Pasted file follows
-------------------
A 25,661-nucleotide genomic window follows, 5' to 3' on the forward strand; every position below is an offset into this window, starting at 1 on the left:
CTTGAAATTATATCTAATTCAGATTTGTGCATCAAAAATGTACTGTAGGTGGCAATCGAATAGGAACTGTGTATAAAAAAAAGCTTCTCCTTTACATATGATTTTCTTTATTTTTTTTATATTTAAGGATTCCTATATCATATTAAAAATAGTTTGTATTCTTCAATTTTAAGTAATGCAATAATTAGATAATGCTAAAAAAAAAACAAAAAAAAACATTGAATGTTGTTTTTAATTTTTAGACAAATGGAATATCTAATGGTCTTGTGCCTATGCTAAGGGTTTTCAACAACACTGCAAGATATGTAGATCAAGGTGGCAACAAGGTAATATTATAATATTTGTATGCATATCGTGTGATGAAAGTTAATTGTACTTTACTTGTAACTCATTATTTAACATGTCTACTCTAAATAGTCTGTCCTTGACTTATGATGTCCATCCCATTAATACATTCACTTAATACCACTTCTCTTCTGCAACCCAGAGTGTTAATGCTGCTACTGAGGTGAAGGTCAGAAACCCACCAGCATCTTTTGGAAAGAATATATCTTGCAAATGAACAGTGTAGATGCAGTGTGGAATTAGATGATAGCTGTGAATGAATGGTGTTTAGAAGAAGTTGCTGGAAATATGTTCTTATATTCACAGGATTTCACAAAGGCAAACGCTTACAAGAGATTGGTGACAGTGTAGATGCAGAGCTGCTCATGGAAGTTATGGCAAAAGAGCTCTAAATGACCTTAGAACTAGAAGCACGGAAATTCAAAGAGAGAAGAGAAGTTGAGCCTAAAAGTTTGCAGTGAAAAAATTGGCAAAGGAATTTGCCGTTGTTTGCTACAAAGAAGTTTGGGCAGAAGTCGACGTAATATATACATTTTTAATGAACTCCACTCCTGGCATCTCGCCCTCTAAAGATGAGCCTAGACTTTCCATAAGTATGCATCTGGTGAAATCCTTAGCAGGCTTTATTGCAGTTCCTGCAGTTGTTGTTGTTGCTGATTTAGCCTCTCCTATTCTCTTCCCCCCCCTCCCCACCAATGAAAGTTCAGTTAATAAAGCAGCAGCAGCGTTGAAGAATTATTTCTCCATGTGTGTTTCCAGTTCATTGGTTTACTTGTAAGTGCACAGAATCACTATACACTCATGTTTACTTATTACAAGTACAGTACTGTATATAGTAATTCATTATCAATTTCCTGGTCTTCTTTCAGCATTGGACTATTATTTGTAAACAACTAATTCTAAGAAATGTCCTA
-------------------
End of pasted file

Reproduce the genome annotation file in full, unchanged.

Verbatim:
A 25,661-nucleotide genomic window follows, 5' to 3' on the forward strand; every position below is an offset into this window, starting at 1 on the left:
CTTGAAATTATATCTAATTCAGATTTGTGCATCAAAAATGTACTGTAGGTGGCAATCGAATAGGAACTGTGTATAAAAAAAAGCTTCTCCTTTACATATGATTTTCTTTATTTTTTTTATATTTAAGGATTCCTATATCATATTAAAAATAGTTTGTATTCTTCAATTTTAAGTAATGCAATAATTAGATAATGCTAAAAAAAAAACAAAAAAAAACATTGAATGTTGTTTTTAATTTTTAGACAAATGGAATATCTAATGGTCTTGTGCCTATGCTAAGGGTTTTCAACAACACTGCAAGATATGTAGATCAAGGTGGCAACAAGGTAATATTATAATATTTGTATGCATATCGTGTGATGAAAGTTAATTGTACTTTACTTGTAACTCATTATTTAACATGTCTACTCTAAATAGTCTGTCCTTGACTTATGATGTCCATCCCATTAATACATTCACTTAATACCACTTCTCTTCTGCAACCCAGAGTGTTAATGCTGCTACTGAGGTGAAGGTCAGAAACCCACCAGCATCTTTTGGAAAGAATATATCTTGCAAATGAACAGTGTAGATGCAGTGTGGAATTAGATGATAGCTGTGAATGAATGGTGTTTAGAAGAAGTTGCTGGAAATATGTTCTTATATTCACAGGATTTCACAAAGGCAAACGCTTACAAGAGATTGGTGACAGTGTAGATGCAGAGCTGCTCATGGAAGTTATGGCAAAAGAGCTCTAAATGACCTTAGAACTAGAAGCACGGAAATTCAAAGAGAGAAGAGAAGTTGAGCCTAAAAGTTTGCAGTGAAAAAATTGGCAAAGGAATTTGCCGTTGTTTGCTACAAAGAAGTTTGGGCAGAAGTCGACGTAATATATACATTTTTAATGAACTCCACTCCTGGCATCTCGCCCTCTAAAGATGAGCCTAGACTTTCCATAAGTATGCATCTGGTGAAATCCTTAGCAGGCTTTATTGCAGTTCCTGCAGTTGTTGTTGTTGCTGATTTAGCCTCTCCTATTCTCTTCCCCCCCCTCCCCACCAATGAAAGTTCAGTTAATAAAGCAGCAGCAGCGTTGAAGAATTATTTCTCCATGTGTGTTTCCAGTTCATTGGTTTACTTGTAAGTGCACAGAATCACTATACACTCATGTTTACTTATTACAAGTACAGTACTGTATATAGTAATTCATTATCAATTTCCTGGTCTTCTTTCAGCATTGGACTATTATTTGTAAACAACTAATTCTAAGAAATGTCCTA